According to such a configuration, the number of ink droplets ejected on a unit area in the recording medium 7 can be increased, thereby realizing quality-enhanced recording. Further, in a case where the half pitch (P/2) is made to be n-times (n is an integer) of a recording resolution, it is possible to reduce the stroke number of the ink ejection head 2 in the primary scanning direction, thereby reducing time and power required for the recording.

As shown in FIGS. 5A through 6B, the head holder 33 is formed with a positioning wall 42 at the periphery thereof. The ink ejection unit U is attached to the head holder 33 such that the outer peripheral face of the ink ejection unit U is brought into contact with an inner face of the positioning wall 42. Accordingly, the relative positions of the ink ejection units U thus attached are set accurately, and the relative positions of the first nozzle arrays 21A and the second nozzle arrays 21B can be maintained with high precision.

Furthermore, block-shaped positioning protrusions 43 are integrally formed with the head holder 33 at the attachment side of the ink ejection unit U. Each of the protrusions 43 is provided with a reference face 44 for restraining the movement of each unit U in the secondary scanning direction and a reference face 45 for restraining the movement of the unit U in the primary scanning direction. The outer peripheral face of the ink ejection unit U abuts on the reference faces 44 and 45.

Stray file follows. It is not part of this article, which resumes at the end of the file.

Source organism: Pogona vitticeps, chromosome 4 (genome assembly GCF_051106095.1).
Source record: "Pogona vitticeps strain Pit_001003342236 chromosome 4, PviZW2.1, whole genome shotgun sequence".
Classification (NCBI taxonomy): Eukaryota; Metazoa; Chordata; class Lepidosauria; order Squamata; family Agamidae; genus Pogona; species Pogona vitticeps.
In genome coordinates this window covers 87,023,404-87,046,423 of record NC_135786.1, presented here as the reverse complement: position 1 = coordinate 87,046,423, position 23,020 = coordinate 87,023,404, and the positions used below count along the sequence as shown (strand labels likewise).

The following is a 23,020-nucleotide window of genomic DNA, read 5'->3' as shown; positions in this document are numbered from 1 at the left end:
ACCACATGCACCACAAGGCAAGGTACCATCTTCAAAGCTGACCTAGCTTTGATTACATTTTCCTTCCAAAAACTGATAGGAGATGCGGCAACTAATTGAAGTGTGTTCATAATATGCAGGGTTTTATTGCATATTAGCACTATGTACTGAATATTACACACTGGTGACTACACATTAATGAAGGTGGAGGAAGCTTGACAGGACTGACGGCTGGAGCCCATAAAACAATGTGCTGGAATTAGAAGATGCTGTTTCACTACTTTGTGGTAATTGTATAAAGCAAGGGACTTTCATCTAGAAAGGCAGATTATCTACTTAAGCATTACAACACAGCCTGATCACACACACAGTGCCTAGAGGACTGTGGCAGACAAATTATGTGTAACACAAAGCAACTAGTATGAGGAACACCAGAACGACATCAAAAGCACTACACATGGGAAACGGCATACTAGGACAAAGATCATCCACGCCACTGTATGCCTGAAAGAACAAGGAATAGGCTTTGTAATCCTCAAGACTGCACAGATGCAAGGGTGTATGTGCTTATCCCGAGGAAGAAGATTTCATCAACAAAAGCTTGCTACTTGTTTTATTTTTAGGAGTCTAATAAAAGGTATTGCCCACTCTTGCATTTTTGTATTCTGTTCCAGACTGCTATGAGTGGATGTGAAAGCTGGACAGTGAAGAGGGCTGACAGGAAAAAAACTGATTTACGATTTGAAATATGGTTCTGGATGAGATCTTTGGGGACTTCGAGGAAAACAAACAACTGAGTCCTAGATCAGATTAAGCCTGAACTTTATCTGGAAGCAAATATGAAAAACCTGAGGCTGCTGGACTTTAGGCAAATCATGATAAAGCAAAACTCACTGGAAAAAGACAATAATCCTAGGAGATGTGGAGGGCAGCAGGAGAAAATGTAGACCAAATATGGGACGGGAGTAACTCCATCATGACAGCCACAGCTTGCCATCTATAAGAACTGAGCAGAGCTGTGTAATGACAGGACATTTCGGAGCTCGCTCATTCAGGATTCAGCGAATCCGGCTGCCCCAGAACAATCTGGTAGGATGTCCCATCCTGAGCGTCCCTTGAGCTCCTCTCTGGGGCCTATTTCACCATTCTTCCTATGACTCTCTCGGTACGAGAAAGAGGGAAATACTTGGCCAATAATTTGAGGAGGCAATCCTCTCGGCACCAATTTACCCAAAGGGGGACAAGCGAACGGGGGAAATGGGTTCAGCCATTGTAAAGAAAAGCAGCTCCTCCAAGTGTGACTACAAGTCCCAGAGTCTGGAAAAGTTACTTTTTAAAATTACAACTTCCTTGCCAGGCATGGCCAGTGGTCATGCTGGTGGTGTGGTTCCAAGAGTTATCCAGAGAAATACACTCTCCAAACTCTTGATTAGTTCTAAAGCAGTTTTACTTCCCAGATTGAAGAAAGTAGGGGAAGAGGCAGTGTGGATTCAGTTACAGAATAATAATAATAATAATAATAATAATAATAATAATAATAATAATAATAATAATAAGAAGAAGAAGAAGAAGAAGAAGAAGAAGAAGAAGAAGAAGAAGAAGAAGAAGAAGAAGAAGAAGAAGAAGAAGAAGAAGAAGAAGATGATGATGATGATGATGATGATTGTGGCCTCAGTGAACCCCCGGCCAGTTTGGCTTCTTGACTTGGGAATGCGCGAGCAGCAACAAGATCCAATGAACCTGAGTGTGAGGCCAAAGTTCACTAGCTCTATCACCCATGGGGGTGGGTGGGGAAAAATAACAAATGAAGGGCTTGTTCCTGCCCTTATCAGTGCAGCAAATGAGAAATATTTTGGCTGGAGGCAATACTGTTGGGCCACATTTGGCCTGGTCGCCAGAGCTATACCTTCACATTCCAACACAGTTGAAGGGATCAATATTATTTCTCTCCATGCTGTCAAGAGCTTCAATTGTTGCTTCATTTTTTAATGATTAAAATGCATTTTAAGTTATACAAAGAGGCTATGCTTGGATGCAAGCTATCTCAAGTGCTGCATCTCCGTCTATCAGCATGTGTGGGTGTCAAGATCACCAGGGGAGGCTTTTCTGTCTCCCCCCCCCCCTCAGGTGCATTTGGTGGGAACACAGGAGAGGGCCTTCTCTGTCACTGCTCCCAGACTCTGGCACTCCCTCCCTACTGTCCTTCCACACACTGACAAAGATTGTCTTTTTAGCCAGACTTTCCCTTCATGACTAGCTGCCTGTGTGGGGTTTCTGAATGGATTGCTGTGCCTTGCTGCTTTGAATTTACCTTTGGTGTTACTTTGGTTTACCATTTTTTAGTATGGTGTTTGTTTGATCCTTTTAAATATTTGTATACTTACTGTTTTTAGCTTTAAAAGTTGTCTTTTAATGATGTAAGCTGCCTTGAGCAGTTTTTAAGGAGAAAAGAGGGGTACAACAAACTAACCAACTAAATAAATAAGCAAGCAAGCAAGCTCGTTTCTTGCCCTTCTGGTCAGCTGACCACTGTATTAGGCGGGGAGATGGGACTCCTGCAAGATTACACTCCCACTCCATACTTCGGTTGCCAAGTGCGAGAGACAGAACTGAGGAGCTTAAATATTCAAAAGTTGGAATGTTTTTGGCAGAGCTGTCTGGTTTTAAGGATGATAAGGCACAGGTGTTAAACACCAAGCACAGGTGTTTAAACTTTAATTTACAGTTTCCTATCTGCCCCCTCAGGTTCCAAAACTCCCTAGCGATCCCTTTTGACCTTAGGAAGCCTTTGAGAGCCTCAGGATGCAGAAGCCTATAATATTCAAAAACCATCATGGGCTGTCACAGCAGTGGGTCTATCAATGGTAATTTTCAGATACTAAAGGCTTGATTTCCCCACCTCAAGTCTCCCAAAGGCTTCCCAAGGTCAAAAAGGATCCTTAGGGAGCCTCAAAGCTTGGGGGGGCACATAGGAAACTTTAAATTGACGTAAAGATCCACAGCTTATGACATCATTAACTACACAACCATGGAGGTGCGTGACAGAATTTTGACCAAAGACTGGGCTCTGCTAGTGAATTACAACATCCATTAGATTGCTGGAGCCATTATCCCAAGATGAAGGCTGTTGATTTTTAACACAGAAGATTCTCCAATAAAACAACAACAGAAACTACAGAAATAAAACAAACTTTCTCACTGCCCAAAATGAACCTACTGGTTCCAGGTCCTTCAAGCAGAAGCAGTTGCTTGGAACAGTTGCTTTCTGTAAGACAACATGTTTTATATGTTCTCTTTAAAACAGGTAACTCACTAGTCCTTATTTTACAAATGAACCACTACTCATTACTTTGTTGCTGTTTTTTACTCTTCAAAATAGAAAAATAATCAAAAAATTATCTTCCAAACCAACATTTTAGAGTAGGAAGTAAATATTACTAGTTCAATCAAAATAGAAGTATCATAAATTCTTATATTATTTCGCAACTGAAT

By the structure, the units 39 including the nozzle groups 38 can be formed with high precision and excellent ejection of ink drops can be attained. Further, the above described half pitch (P/2) can be secured for the nozzle groups 38.

By shifting the first and second nozzle arrays 21A and 21B from each other, it is possible to form the oblique faces 40 and 41 in the external shape portion of the ink ejection unit U. The oblique faces 40 and 41 thus obtained are opposed to each other to constitute the single unit 39 so that both of the ink ejection units U overlap in the oblique face 40 and 41 portions, so that a dimension occupied by the single unit 39 in the primary scanning direction can be reduced corresponding to the overlapped dimension.

In a case where the ink ejection head 2 comprises a plurality of single units 39, the downsizing effect can be further enhanced. Furthermore, the nozzle arrays 21A, and 21B of the two ink ejection units U form the nozzle groups 38 the effective lengths of which are apparently elongated, so that the ink drops can be ejected into a determined region in a short time period.